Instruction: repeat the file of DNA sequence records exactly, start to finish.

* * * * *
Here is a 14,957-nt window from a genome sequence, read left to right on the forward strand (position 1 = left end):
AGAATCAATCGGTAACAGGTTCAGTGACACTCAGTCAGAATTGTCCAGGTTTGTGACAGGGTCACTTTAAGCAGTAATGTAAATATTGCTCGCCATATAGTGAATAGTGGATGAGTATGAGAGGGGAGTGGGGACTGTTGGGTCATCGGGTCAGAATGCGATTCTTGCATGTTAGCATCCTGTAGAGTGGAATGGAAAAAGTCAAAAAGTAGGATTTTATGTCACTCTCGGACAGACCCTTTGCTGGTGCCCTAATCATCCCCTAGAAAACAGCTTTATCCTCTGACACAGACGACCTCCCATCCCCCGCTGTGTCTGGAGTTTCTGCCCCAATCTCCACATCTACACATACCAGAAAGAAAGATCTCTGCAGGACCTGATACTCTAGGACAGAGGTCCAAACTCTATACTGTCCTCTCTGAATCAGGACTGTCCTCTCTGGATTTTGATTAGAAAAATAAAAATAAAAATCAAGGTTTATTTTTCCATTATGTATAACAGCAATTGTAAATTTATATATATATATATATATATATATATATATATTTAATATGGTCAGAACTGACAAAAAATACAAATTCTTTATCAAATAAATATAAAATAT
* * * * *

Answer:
Here is a 14,957-nt window from a genome sequence, read left to right on the forward strand (position 1 = left end):
AGAATCAATCGGTAACAGGTTCAGTGACACTCAGTCAGAATTGTCCAGGTTTGTGACAGGGTCACTTTAAGCAGTAATGTAAATATTGCTCGCCATATAGTGAATAGTGGATGAGTATGAGAGGGGAGTGGGGACTGTTGGGTCATCGGGTCAGAATGCGATTCTTGCATGTTAGCATCCTGTAGAGTGGAATGGAAAAAGTCAAAAAGTAGGATTTTATGTCACTCTCGGACAGACCCTTTGCTGGTGCCCTAATCATCCCCTAGAAAACAGCTTTATCCTCTGACACAGACGACCTCCCATCCCCCGCTGTGTCTGGAGTTTCTGCCCCAATCTCCACATCTACACATACCAGAAAGAAAGATCTCTGCAGGACCTGATACTCTAGGACAGAGGTCCAAACTCTATACTGTCCTCTCTGAATCAGGACTGTCCTCTCTGGATTTTGATTAGAAAAATAAAAATAAAAATCAAGGTTTATTTTTCCATTATGTATAACAGCAATTGTAAATTTATATATATATATATATATATATATATATATATTTAATATGGTCAGAACTGACAAAAAATACAAATTCTTTATCAAATAAATATAAAATAT